Posted: February 16th, 2017
This week’s lab will examine the dynamics of fluid, electrolyte, and acid-base balance.
Objectives for this week’s lab include: 1) Identify the body water content and fluid compartments, 2) Define the factors that influence water balance, 3) Compare and contrast electrolyte imbalances, 4) Describe how the body maintains an acid-base balance, and 5) Compare and contrast the acid-base imbalances.
A cell’s ability to function and live depends on not only it’s ability to receive nutrients and dispose of wastes but also to maintain homeostasis of the surrounding fluids. The homeostasis and proper balance of water concentration, electrolytes, and pH regulation is dependent upon a number of mechanisms and organ systems. Failure on any level will lead to homeostatic imbalances that will cause dysfunction, cellular death and even organism death.
Water occupies and is found in two regions of the body called fluid compartments: Intracellular fluid (ICF) compartment and the extracellular fluid (ECF) compartment. About 2/3 of the water volume is found in the ICF compartment which is the water found inside of cells and the other 1/3 of water is found in the ECF compartment, which is water fluid found around the cells. The ECF is further divided into two regions: Blood plasma and interstitial fluid (IF). IF is the water found in the spaces around and in between the cells. It is important to understand the movement of fluid between the compartments and the effects the gain and loss of water has on each of the compartments.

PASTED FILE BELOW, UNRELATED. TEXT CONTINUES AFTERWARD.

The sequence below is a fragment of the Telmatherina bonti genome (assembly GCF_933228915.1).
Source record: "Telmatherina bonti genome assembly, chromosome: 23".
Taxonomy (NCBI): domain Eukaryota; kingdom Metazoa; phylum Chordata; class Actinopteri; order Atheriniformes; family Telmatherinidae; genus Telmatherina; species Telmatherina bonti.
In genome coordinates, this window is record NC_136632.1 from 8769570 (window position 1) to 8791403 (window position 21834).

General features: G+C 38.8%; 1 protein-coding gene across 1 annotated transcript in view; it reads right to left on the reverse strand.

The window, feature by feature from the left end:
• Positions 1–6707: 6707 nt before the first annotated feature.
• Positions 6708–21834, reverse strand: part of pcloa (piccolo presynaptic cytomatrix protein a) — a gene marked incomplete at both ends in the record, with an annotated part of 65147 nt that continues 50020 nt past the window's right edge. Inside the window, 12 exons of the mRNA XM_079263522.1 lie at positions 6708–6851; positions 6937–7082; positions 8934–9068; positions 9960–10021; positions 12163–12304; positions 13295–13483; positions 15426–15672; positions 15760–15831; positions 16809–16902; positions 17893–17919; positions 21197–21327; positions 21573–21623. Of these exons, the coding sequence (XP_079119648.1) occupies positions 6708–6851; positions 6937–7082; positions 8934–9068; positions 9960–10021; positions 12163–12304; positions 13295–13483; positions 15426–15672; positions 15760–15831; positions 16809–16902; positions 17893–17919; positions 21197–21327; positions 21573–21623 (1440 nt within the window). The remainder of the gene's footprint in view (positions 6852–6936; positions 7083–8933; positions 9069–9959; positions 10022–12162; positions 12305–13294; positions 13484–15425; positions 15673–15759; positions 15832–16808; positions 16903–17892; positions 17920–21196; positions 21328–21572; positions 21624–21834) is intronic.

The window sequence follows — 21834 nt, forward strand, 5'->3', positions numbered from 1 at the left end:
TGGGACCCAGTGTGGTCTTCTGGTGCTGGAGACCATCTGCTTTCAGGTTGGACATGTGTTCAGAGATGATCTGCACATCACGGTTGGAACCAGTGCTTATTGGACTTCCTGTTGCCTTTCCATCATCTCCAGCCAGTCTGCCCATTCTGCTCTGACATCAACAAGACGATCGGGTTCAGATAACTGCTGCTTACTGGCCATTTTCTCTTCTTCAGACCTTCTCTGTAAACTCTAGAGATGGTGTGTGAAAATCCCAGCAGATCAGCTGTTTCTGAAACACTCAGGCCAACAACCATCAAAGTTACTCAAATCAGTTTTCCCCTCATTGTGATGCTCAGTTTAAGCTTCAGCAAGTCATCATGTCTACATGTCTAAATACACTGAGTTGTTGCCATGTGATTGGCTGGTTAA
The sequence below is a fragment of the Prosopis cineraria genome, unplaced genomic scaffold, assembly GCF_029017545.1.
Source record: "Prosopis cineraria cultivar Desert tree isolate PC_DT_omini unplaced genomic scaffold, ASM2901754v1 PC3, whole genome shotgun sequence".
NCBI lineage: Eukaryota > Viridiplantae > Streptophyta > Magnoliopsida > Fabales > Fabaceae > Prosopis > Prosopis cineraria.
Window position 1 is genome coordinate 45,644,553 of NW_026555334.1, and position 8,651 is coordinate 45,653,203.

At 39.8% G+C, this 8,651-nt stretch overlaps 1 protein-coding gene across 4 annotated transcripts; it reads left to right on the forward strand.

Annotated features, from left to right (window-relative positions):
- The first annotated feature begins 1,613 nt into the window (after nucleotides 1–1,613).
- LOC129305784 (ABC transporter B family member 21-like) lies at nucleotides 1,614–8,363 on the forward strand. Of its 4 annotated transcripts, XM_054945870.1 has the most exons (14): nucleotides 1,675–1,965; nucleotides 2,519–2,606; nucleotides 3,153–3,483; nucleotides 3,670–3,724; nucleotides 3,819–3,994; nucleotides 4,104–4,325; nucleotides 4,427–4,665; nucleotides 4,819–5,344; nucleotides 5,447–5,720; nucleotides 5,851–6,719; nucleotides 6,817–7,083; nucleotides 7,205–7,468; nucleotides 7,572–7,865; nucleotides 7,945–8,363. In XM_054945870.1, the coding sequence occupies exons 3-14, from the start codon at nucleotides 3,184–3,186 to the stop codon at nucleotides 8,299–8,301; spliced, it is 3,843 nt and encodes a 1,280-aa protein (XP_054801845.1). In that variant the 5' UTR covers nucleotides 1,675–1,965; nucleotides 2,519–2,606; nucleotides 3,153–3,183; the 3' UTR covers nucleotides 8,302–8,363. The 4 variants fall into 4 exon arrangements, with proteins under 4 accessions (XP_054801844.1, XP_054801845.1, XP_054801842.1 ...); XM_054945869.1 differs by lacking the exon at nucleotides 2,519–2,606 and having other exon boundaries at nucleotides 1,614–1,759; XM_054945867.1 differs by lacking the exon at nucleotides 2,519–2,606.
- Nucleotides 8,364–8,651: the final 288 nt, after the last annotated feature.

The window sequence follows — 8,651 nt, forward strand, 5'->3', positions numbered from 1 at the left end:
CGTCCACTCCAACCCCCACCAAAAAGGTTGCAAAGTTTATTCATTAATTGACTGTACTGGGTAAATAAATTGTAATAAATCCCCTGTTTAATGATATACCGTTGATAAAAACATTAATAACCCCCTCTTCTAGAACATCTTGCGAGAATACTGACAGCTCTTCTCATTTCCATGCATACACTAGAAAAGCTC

Water is a universal solvent being able to dissolve many solutes. Generally, solutes are classified as electrolytes or nonelectrolytes. Due to their chemical properties, nonelectrolytes, such as urea, glucose, lipids, do not dissolve in water and conduct electricity. Electrolytes have the ability to dissociate into ions within water and will have the ability to conduct electricity. Specific electrolyte concentration will vary from ICF to ECF and is important to maintain proper electrolyte concentration to maintain proper resting membrane potential charge of a cell.
Imbalances to the water balance within the body can have significant impacts on electrolyte levels and overall body physiology. Three common water imbalances are: Edema- accumulation of fluid in the interstitial space, which leads to swelling of the tissues but not cells, Over-hydration or hypotonic hydration- having too much water within the fluid compartments which leads to severe metabolic disturbances, and Dehydration- the general loss of water from the fluid compartments. It can include solutes too in the loss. In any case, electrolyte imbalance will occur with water imbalances. Sodium (Na+), potassium (K+) and calcium (Ca++) are the three main electrolytes that the body needs to regulate to maintain proper physiology.
Acid-base balance is closely regulated by the body due to the influence pH (H+ ion concentration) can have on functional proteins. There are three chemical buffer systems that help regulate and resist changes to the body’s pH, which include: Protein buffer system, Bicarbonate buffer system, and the Phosphate buffer system. The respiratory and urinary systems also have mechanisms that help regulate acid-base balance within the body.
Place an order in 3 easy steps. Takes less than 5 mins.